Why Today is the Best Day of the Year to Find Cheap Flights

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Deal Expert, New York
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Sometimes the stars align.

“Airfare wars” — where one airline launches a massive sale and forces others to lower fares or lose market share — are more or less a relic of the past, now that more than 80% of domestic air travel is controlled by four airlines. Three of the so-called Big Four (United, Delta and American) generally just selectively match sale fares from the fourth (Southwest). And, despite its reputation as a low-cost carrier, Southwest rarely launches aggressive fare sales any more.

Rarely that is, until today.

In a new 3-day sale launched on June 2, Southwest is offering flights for $49, $99, $129 and $149 one way on most routes for travel in late summer and fall (Aug. 25 – Dec. 16, with some blackouts around holidays). These fares are $20-$25 each way cheaper than their usual sale fares. Southwest does this a couple times a year, and it’s a second Christmas for those of us that love to fly, but hate to pay retail.

(Editor’s Note: The Southwest sale was so popular that it crashed the site. The airline extended the sale one day, until June 5.)

Throw in aggressive sales launching today for summer travel from Virgin America (starting at $39 each way, ends June 4), JetBlue (starting at $44 each way, ends June 3) and Frontier (flights from $29 each way, ends June 2) — and you should see some cheap flights available in the market over the next few days as airlines pick and choose which routes to discount.

You’ll find the best flight deals if you follow a few simple rules.

1. Be flexible on your dates. Maybe one week is $400 roundtrip for your dream trip, but the following week is $250. A little flexibility goes a long way toward keeping your travel on budget. I love to use the fare calendars in our Today’s Best Fares section to highlight when I can save the most on my trip.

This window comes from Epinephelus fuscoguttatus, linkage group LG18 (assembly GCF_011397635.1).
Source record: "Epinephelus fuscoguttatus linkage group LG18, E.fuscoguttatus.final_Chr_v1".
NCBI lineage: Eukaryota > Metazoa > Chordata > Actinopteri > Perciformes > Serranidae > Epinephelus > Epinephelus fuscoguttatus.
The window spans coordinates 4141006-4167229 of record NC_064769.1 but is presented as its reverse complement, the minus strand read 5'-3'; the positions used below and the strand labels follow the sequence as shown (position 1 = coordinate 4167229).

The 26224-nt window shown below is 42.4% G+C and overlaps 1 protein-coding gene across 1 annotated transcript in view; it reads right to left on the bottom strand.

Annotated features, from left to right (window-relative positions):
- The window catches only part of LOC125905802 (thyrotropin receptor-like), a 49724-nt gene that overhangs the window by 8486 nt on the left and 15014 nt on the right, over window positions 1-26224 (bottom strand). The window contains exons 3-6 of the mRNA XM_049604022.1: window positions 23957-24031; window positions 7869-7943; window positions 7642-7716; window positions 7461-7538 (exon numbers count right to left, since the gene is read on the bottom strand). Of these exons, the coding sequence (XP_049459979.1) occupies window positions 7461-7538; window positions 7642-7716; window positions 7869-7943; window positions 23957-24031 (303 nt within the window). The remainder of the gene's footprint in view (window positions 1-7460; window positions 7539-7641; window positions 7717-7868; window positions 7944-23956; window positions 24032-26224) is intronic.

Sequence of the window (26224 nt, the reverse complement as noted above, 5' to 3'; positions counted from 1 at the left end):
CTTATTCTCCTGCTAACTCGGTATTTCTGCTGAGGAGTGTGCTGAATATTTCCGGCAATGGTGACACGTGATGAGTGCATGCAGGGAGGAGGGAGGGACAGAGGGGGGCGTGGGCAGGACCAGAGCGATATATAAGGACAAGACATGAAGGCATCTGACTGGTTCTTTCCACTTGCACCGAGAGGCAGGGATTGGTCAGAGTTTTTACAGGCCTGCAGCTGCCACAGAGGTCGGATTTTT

2. Try to fly at least one leg on a Tuesday, Wednesday or Saturday. These are the days of the week planes are least full, and so these are the days that most sales target with the lowest fares. By contrast, Friday and Sunday flights are rarely discounted.

3. Consider alternate airports. For example, JetBlue flies to Long Beach instead of LAX — so if you can fly into the LBC, you might save as much as $50-$100 on the flight. Consider the same for Chicago (Midway or O’Hare), New York (JFK, La Guardia, Newark — or for the adventurous Westchester County (HPN) or Trenton (TTN), the Bay Area (San Francisco, Oakland, San Jose), Dallas (Love or DFW), Houston (Bush or Hobby), South Florida (Miami, Ft. Lauderdale or West Palm Beach), Washington, D.C. (BWI, Dulles or Reagan National).

4. Fly early. The early bird gets the best deal. The first flight out in the morning is often the cheapest of the day — and it’s the most likely one to be on time.

5. Don’t forget about the fees. Are you a heavy packer? Check. Do you want extra legroom? Check. Are you going to want more nourishment than a cup of soda during the flight? Check. Those checks add up when you check-in.

6. Don’t hunt and peck. A metasearch site, which searches several airlines and travel agencies at the same time for your itinerary, is a great way to find the best combination of price and date for your future trip.

7. Don’t sleep on a good fare. You’re allowed to cancel your flight at no penalty up to 24 hours after booking, so if you see a great fare, grab it and figure out the details (hotels, time off of work, etc.) later. All’s fare during airfare wars, and the cheap flights won’t last forever. When these sales end, expect prices to soar once again.

 

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